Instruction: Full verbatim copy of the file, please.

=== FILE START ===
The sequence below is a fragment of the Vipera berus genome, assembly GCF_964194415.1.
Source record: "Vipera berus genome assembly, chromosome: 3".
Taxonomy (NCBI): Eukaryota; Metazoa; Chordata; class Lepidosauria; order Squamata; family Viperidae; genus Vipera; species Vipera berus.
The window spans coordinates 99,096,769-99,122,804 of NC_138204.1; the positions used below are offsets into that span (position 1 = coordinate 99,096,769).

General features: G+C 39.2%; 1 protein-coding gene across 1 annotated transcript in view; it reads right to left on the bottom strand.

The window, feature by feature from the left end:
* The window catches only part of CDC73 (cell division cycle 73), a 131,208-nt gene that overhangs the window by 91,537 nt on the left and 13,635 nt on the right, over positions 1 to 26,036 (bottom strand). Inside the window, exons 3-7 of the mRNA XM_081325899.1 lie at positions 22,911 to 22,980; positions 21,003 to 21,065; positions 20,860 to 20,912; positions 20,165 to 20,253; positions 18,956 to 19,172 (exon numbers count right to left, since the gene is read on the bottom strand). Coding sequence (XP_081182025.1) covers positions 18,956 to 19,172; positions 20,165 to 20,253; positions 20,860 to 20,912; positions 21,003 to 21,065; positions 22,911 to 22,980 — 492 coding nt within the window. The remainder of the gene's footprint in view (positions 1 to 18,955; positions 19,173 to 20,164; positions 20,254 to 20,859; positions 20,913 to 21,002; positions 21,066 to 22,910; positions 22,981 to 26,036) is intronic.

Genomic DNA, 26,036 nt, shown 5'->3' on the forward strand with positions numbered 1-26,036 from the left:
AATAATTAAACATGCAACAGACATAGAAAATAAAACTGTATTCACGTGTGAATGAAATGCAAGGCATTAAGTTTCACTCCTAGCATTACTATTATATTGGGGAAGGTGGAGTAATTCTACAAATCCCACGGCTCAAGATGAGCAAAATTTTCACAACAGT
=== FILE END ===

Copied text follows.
The sequence below is a fragment of the Vipera berus genome, assembly GCF_964194415.1.
Source record: "Vipera berus genome assembly, chromosome: 3".
Taxonomy (NCBI): Eukaryota; Metazoa; Chordata; class Lepidosauria; order Squamata; family Viperidae; genus Vipera; species Vipera berus.
The window spans coordinates 99,096,769-99,122,804 of NC_138204.1; the positions used below are offsets into that span (position 1 = coordinate 99,096,769).

General features: G+C 39.2%; 1 protein-coding gene across 1 annotated transcript in view; it reads right to left on the bottom strand.

The window, feature by feature from the left end:
* The window catches only part of CDC73 (cell division cycle 73), a 131,208-nt gene that overhangs the window by 91,537 nt on the left and 13,635 nt on the right, over positions 1 to 26,036 (bottom strand). Inside the window, exons 3-7 of the mRNA XM_081325899.1 lie at positions 22,911 to 22,980; positions 21,003 to 21,065; positions 20,860 to 20,912; positions 20,165 to 20,253; positions 18,956 to 19,172 (exon numbers count right to left, since the gene is read on the bottom strand). Coding sequence (XP_081182025.1) covers positions 18,956 to 19,172; positions 20,165 to 20,253; positions 20,860 to 20,912; positions 21,003 to 21,065; positions 22,911 to 22,980 — 492 coding nt within the window. The remainder of the gene's footprint in view (positions 1 to 18,955; positions 19,173 to 20,164; positions 20,254 to 20,859; positions 20,913 to 21,002; positions 21,066 to 22,910; positions 22,981 to 26,036) is intronic.

Genomic DNA, 26,036 nt, shown 5'->3' on the forward strand with positions numbered 1-26,036 from the left:
AATAATTAAACATGCAACAGACATAGAAAATAAAACTGTATTCACGTGTGAATGAAATGCAAGGCATTAAGTTTCACTCCTAGCATTACTATTATATTGGGGAAGGTGGAGTAATTCTACAAATCCCACGGCTCAAGATGAGCAAAATTTTCACAACAGT